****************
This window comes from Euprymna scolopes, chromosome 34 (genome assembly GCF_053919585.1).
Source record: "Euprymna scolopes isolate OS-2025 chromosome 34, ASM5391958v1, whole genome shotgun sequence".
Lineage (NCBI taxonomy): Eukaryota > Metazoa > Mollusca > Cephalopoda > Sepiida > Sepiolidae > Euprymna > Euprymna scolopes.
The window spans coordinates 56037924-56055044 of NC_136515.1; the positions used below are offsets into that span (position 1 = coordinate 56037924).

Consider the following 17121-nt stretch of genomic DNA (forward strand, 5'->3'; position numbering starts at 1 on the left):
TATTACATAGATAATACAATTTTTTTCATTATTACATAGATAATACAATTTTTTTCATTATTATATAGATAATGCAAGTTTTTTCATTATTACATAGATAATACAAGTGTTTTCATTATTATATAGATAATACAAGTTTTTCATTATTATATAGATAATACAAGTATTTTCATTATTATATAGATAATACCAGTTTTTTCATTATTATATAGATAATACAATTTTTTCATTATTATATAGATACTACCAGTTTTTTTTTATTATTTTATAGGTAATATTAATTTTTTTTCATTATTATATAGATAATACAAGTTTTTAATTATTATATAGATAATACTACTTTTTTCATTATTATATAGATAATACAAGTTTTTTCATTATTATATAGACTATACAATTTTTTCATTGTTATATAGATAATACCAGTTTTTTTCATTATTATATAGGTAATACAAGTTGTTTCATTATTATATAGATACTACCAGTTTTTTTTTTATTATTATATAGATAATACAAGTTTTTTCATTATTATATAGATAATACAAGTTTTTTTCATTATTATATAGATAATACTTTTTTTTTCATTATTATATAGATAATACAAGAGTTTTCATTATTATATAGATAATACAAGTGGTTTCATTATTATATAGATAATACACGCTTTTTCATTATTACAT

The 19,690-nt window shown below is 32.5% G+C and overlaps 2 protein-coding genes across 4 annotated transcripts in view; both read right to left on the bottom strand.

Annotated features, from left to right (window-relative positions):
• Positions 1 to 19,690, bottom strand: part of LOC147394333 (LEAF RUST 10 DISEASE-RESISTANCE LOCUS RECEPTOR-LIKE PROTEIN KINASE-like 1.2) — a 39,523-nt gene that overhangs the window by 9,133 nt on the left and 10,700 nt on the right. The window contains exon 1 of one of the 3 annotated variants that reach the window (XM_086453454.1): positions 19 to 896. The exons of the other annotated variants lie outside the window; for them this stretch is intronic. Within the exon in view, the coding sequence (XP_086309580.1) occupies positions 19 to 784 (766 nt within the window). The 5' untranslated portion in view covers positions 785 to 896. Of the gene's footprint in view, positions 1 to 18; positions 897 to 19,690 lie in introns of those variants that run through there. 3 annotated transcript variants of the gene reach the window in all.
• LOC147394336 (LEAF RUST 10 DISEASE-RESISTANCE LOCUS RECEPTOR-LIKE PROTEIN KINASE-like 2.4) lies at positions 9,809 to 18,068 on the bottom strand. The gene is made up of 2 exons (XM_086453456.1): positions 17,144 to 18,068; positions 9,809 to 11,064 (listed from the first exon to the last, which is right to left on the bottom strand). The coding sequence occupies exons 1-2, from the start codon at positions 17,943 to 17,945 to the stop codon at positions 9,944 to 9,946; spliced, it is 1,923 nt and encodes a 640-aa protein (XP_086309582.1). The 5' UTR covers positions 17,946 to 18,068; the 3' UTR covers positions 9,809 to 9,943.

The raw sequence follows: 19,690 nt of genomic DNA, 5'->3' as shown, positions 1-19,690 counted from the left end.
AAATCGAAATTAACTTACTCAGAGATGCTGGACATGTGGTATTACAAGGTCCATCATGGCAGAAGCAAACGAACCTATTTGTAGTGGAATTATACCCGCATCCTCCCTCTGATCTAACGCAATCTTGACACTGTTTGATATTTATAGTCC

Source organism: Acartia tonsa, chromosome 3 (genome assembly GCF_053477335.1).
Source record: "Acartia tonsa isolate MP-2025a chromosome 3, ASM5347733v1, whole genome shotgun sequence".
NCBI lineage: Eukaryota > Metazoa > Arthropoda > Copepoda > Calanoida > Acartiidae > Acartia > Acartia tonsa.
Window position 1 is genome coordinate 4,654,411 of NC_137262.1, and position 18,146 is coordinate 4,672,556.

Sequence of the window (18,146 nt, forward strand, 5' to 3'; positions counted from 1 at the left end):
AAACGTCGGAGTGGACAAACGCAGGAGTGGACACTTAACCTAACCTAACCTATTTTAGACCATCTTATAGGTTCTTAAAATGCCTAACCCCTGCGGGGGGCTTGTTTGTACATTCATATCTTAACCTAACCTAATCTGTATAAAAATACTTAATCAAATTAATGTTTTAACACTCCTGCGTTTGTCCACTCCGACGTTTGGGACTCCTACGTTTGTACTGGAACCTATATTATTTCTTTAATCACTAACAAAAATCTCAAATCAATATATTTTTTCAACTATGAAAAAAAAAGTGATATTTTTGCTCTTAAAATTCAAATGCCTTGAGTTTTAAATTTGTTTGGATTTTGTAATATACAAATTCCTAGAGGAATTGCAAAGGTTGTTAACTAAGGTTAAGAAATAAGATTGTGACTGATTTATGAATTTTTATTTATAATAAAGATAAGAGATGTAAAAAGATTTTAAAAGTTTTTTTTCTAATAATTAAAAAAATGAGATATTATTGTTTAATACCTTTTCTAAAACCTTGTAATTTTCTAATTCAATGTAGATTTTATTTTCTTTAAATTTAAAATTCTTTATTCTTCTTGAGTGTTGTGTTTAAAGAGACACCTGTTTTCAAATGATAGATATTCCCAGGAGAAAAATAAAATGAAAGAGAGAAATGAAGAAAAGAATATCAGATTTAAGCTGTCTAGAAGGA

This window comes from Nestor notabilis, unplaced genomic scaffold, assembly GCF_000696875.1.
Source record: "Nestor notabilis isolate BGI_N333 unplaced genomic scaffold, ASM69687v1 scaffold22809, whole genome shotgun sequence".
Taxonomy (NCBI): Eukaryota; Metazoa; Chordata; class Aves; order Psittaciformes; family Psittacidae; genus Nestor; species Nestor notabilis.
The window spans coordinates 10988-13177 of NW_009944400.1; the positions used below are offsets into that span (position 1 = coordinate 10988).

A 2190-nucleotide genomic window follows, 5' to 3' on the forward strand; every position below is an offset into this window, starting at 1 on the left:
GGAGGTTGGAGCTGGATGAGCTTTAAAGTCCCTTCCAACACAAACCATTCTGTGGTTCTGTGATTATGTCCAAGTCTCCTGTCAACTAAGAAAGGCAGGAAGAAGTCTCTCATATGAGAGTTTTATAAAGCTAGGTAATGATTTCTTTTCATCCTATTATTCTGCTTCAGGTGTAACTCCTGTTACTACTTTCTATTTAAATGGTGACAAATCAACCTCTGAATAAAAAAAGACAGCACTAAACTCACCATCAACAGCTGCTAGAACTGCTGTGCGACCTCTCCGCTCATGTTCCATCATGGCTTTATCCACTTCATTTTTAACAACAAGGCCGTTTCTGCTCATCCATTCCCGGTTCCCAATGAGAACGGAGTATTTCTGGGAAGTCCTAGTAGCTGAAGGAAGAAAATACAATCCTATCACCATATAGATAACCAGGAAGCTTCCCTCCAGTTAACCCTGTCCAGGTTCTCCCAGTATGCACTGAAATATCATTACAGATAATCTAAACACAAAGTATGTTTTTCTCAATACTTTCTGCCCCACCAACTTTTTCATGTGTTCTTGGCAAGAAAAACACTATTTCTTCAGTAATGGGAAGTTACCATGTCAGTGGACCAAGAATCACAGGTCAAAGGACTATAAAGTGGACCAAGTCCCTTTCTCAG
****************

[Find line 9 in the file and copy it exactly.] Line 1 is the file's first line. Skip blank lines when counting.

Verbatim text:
• Positions 1 to 19,690, bottom strand: part of LOC147394333 (LEAF RUST 10 DISEASE-RESISTANCE LOCUS RECEPTOR-LIKE PROTEIN KINASE-like 1.2) — a 39,523-nt gene that overhangs the window by 9,133 nt on the left and 10,700 nt on the right. The window contains exon 1 of one of the 3 annotated variants that reach the window (XM_086453454.1): positions 19 to 896. The exons of the other annotated variants lie outside the window; for them this stretch is intronic. Within the exon in view, the coding sequence (XP_086309580.1) occupies positions 19 to 784 (766 nt within the window). The 5' untranslated portion in view covers positions 785 to 896. Of the gene's footprint in view, positions 1 to 18; positions 897 to 19,690 lie in introns of those variants that run through there. 3 annotated transcript variants of the gene reach the window in all.